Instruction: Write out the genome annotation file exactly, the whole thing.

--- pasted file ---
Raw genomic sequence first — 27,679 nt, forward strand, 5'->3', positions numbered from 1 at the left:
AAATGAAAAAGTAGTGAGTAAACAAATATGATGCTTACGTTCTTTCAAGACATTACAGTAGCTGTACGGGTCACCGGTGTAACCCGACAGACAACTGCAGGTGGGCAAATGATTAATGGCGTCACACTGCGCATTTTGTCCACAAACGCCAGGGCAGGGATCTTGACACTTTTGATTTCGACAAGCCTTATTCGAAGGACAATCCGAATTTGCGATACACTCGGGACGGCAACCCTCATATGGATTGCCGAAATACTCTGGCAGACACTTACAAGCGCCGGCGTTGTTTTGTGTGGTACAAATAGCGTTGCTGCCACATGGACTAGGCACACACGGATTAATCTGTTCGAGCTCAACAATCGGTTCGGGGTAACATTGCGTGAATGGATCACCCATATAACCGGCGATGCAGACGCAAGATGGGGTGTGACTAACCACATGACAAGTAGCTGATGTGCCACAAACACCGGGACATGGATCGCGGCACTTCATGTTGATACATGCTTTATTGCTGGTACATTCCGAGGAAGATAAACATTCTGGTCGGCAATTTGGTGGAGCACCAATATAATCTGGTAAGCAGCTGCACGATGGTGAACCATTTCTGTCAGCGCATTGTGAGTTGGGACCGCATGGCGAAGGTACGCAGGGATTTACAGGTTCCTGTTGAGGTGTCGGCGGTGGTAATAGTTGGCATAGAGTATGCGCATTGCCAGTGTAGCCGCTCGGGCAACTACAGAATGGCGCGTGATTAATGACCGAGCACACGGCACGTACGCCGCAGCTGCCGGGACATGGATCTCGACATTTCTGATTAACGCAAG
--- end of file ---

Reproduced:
Raw genomic sequence first — 27,679 nt, forward strand, 5'->3', positions numbered from 1 at the left:
AAATGAAAAAGTAGTGAGTAAACAAATATGATGCTTACGTTCTTTCAAGACATTACAGTAGCTGTACGGGTCACCGGTGTAACCCGACAGACAACTGCAGGTGGGCAAATGATTAATGGCGTCACACTGCGCATTTTGTCCACAAACGCCAGGGCAGGGATCTTGACACTTTTGATTTCGACAAGCCTTATTCGAAGGACAATCCGAATTTGCGATACACTCGGGACGGCAACCCTCATATGGATTGCCGAAATACTCTGGCAGACACTTACAAGCGCCGGCGTTGTTTTGTGTGGTACAAATAGCGTTGCTGCCACATGGACTAGGCACACACGGATTAATCTGTTCGAGCTCAACAATCGGTTCGGGGTAACATTGCGTGAATGGATCACCCATATAACCGGCGATGCAGACGCAAGATGGGGTGTGACTAACCACATGACAAGTAGCTGATGTGCCACAAACACCGGGACATGGATCGCGGCACTTCATGTTGATACATGCTTTATTGCTGGTACATTCCGAGGAAGATAAACATTCTGGTCGGCAATTTGGTGGAGCACCAATATAATCTGGTAAGCAGCTGCACGATGGTGAACCATTTCTGTCAGCGCATTGTGAGTTGGGACCGCATGGCGAAGGTACGCAGGGATTTACAGGTTCCTGTTGAGGTGTCGGCGGTGGTAATAGTTGGCATAGAGTATGCGCATTGCCAGTGTAGCCGCTCGGGCAACTACAGAATGGCGCGTGATTAATGACCGAGCACACGGCACGTACGCCGCAGCTGCCGGGACATGGATCTCGACATTTCTGATTAACGCAAG